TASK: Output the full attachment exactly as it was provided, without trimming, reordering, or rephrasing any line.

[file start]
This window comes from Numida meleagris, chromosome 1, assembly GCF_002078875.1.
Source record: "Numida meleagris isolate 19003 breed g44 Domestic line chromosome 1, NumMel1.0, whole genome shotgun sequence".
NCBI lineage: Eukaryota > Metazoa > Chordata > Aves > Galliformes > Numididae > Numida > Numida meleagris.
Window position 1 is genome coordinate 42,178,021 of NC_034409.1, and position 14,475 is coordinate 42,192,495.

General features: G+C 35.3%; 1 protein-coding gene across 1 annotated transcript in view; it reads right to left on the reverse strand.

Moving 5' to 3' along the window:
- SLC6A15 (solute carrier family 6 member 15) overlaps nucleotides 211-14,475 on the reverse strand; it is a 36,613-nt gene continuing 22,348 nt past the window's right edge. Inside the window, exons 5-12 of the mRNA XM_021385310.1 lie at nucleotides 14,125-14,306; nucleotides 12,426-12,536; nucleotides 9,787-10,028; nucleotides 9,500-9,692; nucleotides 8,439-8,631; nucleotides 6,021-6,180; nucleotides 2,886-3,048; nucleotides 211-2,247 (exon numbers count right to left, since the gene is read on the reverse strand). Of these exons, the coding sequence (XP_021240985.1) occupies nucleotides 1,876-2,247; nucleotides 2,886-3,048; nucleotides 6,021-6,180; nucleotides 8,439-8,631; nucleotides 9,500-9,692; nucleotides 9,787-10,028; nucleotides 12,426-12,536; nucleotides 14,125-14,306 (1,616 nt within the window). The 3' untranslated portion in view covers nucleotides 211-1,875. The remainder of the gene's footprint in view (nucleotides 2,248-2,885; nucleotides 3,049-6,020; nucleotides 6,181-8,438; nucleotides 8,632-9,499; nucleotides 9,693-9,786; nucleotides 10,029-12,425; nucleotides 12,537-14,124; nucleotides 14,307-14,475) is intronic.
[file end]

This window comes from Numida meleagris, chromosome 1, assembly GCF_002078875.1.
Source record: "Numida meleagris isolate 19003 breed g44 Domestic line chromosome 1, NumMel1.0, whole genome shotgun sequence".
NCBI lineage: Eukaryota > Metazoa > Chordata > Aves > Galliformes > Numididae > Numida > Numida meleagris.
Window position 1 is genome coordinate 42,178,021 of NC_034409.1, and position 14,475 is coordinate 42,192,495.

General features: G+C 35.3%; 1 protein-coding gene across 1 annotated transcript in view; it reads right to left on the reverse strand.

Moving 5' to 3' along the window:
- SLC6A15 (solute carrier family 6 member 15) overlaps nucleotides 211-14,475 on the reverse strand; it is a 36,613-nt gene continuing 22,348 nt past the window's right edge. Inside the window, exons 5-12 of the mRNA XM_021385310.1 lie at nucleotides 14,125-14,306; nucleotides 12,426-12,536; nucleotides 9,787-10,028; nucleotides 9,500-9,692; nucleotides 8,439-8,631; nucleotides 6,021-6,180; nucleotides 2,886-3,048; nucleotides 211-2,247 (exon numbers count right to left, since the gene is read on the reverse strand). Of these exons, the coding sequence (XP_021240985.1) occupies nucleotides 1,876-2,247; nucleotides 2,886-3,048; nucleotides 6,021-6,180; nucleotides 8,439-8,631; nucleotides 9,500-9,692; nucleotides 9,787-10,028; nucleotides 12,426-12,536; nucleotides 14,125-14,306 (1,616 nt within the window). The 3' untranslated portion in view covers nucleotides 211-1,875. The remainder of the gene's footprint in view (nucleotides 2,248-2,885; nucleotides 3,049-6,020; nucleotides 6,181-8,438; nucleotides 8,632-9,499; nucleotides 9,693-9,786; nucleotides 10,029-12,425; nucleotides 12,537-14,124; nucleotides 14,307-14,475) is intronic.